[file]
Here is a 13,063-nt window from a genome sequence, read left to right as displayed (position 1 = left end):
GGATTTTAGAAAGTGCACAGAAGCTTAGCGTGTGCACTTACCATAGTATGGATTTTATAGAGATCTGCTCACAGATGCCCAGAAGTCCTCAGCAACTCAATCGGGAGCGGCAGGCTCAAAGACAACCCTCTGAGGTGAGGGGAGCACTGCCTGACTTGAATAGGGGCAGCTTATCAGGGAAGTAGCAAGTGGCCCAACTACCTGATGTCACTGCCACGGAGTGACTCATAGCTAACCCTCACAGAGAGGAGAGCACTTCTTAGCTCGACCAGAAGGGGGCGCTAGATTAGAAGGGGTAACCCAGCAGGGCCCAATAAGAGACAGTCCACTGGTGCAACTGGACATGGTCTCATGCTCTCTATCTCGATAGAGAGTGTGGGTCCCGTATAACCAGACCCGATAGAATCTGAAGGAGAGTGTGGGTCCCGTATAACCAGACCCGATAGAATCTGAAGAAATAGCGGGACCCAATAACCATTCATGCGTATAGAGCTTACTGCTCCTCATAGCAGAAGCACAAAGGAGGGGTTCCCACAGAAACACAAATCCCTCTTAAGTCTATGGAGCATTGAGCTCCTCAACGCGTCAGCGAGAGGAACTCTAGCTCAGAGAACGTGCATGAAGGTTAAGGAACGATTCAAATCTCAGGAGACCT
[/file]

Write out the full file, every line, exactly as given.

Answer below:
Here is a 13,063-nt window from a genome sequence, read left to right as displayed (position 1 = left end):
GGATTTTAGAAAGTGCACAGAAGCTTAGCGTGTGCACTTACCATAGTATGGATTTTATAGAGATCTGCTCACAGATGCCCAGAAGTCCTCAGCAACTCAATCGGGAGCGGCAGGCTCAAAGACAACCCTCTGAGGTGAGGGGAGCACTGCCTGACTTGAATAGGGGCAGCTTATCAGGGAAGTAGCAAGTGGCCCAACTACCTGATGTCACTGCCACGGAGTGACTCATAGCTAACCCTCACAGAGAGGAGAGCACTTCTTAGCTCGACCAGAAGGGGGCGCTAGATTAGAAGGGGTAACCCAGCAGGGCCCAATAAGAGACAGTCCACTGGTGCAACTGGACATGGTCTCATGCTCTCTATCTCGATAGAGAGTGTGGGTCCCGTATAACCAGACCCGATAGAATCTGAAGGAGAGTGTGGGTCCCGTATAACCAGACCCGATAGAATCTGAAGAAATAGCGGGACCCAATAACCATTCATGCGTATAGAGCTTACTGCTCCTCATAGCAGAAGCACAAAGGAGGGGTTCCCACAGAAACACAAATCCCTCTTAAGTCTATGGAGCATTGAGCTCCTCAACGCGTCAGCGAGAGGAACTCTAGCTCAGAGAACGTGCATGAAGGTTAAGGAACGATTCAAATCTCAGGAGACCT